Where did Trump’s cash come from? ‘King of debt’ paid $400 million cash for real estate in decade before election
Donald Trump plays golf at Trump National Doral (screen grab)

Last week, the Washington Post had an intriguing story: In the nine years before now-President Donald Trump announced his candidacy, his company paid $400 million in cash to buy a number of properties.

Find “Trump, Inc.” wherever you get your podcasts.

Real estate companies doing deals usually borrow money for the same reason that many homeowners take out mortgages: Leveraging your money — especially when the cost of borrowing is low, as it has been for a decade — makes your money go further.

The fact that Trump — the self-styled “king of debt” — didn’t do that in these deals has raised a number of big, basic questions, including how the Trump Organization had so much cash, and why it would use it to purchase properties in all cash.

Eric Trump told the Post that the money came from profits that his father put back in the business. “He had incredible cash flow and built incredible wealth,” the younger Trump said. “We invested in ourselves.”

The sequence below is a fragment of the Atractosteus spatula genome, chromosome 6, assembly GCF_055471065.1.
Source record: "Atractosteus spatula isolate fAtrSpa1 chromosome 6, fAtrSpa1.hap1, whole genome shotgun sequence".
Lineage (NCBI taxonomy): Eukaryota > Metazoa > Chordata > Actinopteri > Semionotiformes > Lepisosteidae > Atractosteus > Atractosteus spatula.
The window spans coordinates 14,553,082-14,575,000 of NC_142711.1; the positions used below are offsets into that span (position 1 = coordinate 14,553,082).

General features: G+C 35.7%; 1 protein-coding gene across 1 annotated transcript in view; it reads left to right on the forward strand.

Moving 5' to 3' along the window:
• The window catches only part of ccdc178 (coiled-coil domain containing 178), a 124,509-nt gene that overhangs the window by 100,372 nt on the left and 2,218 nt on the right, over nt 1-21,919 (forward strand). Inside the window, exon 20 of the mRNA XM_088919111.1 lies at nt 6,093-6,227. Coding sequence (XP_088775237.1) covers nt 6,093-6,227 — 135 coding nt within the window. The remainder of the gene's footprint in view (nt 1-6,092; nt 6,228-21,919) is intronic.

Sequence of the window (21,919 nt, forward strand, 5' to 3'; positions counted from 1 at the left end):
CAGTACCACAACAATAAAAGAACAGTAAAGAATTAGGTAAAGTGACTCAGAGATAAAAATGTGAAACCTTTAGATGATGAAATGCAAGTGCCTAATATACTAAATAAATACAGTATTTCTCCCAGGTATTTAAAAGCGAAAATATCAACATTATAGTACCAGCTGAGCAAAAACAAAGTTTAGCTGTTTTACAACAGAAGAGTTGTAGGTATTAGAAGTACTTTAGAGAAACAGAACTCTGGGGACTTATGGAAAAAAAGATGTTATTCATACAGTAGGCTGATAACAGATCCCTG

In a “Trump, Inc.” podcast extra, we spoke to The New Yorker’s Adam Davidson and the Post’s David Fahrenthold — who wrote last week’s story with Jonathan O’Connell and Jack Gillum. Davidson and Fahrenthold talk about trying to make the numbers and the explanations add up. (Spoiler: They can’t.)

“There’s this fundamental question we have,” says Davidson. “Where did the money come from and why was it spent the way it was spent. There’s some piece of information that we are missing because none of the explanations make sense.”

We also talk about the revelations of payments to the president’s lawyer, Michael Cohen — and how it may be that our various investigations will converge into one.